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School makes the grade again

English Martyrs school headteacher Michael Lee celebrates with students

English Martyrs school headteacher Michael Lee celebrates with students

A HARTLEPOOL school is celebrating after coming top in the town for their GCSE results for a second year running.

English Martyrs School and Sixth Form College in Catcote Road achieved the highest pass rate of students earning at least five A* to C grades, including maths and English, at 68 per cent.

The results were the second highest ever recorded by the school after 2011’s record breaking year.

Pass rates for the town were down slightly compared to last year, which education chiefs put down to the change in grading boundaries for English papers by exam bosses.

Headteacher Michael Lee said: “We’re absolutely delighted with the results achieved by our students last year.

“Our students worked very hard as did their teachers and they were supported by their parents.

“I put the success down to everybody pulling together and the real sense of community and partnership between the staff, students and families.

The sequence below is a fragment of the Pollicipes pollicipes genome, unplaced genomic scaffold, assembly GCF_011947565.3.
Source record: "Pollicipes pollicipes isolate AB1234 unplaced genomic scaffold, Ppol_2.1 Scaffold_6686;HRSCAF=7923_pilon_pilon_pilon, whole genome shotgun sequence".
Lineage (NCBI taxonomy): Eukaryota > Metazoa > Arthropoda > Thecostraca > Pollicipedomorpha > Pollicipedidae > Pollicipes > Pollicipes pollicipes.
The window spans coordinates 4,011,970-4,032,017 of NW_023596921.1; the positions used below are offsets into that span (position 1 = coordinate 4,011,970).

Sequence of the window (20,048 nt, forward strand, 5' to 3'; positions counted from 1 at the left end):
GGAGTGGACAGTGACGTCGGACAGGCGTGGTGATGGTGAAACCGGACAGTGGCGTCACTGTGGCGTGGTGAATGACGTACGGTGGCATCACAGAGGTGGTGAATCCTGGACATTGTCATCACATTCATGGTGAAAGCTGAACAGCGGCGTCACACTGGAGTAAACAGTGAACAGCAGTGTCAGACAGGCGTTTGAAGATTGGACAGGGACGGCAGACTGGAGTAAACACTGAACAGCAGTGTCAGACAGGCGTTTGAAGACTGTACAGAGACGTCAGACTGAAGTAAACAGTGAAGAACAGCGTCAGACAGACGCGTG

“We want every student to do their best and have a combined vision.”

English Martyrs was followed by St Hild’s Church of England Voluntary Aided School with a 54 per cent pass rate, marking a big jump on the previous year when it was ranked lowest in the town with a 38 per cent pass rate.

Third spot in Hartlepool was occupied by Manor College of Technology with 49 per cent of students getting at least five A* to C grades including maths and English.

They were followed by High Tunstall College of Science with 40 per cent and Dyke House with 37 per cent.

The national average pass rate was 59.9 per cent.

Councillor Cath Hill, Hartlepool Borough Council’s cabinet member for children’s services, said: “In 2012 there were some fantastic individual GCSE results and I applaud students for their efforts along with schools and parents for their support.

“Overall, there was a drop in the number of students achieving five A*s to including English and maths and one of the reasons for this was the decision by some examination boards to change the grade boundaries.

“This is being contested by schools through the courts so the figures could yet change.”

Dean Jackson, the council’s assistant director of performance and achievement, added: “Previously, we had four successive year on year increases in GCSE results and I am confident that the 2012 results for some of our schools are a blip.

“All of the indicators show that the town wide GCSE results for 2013 will be on a par or above the national average once again which is encouraging.”

He added the council was working closely with all of the town’s secondary schools to raise attainment levels and said a number of measures are in place to make sure every student reaches their full potential.

 

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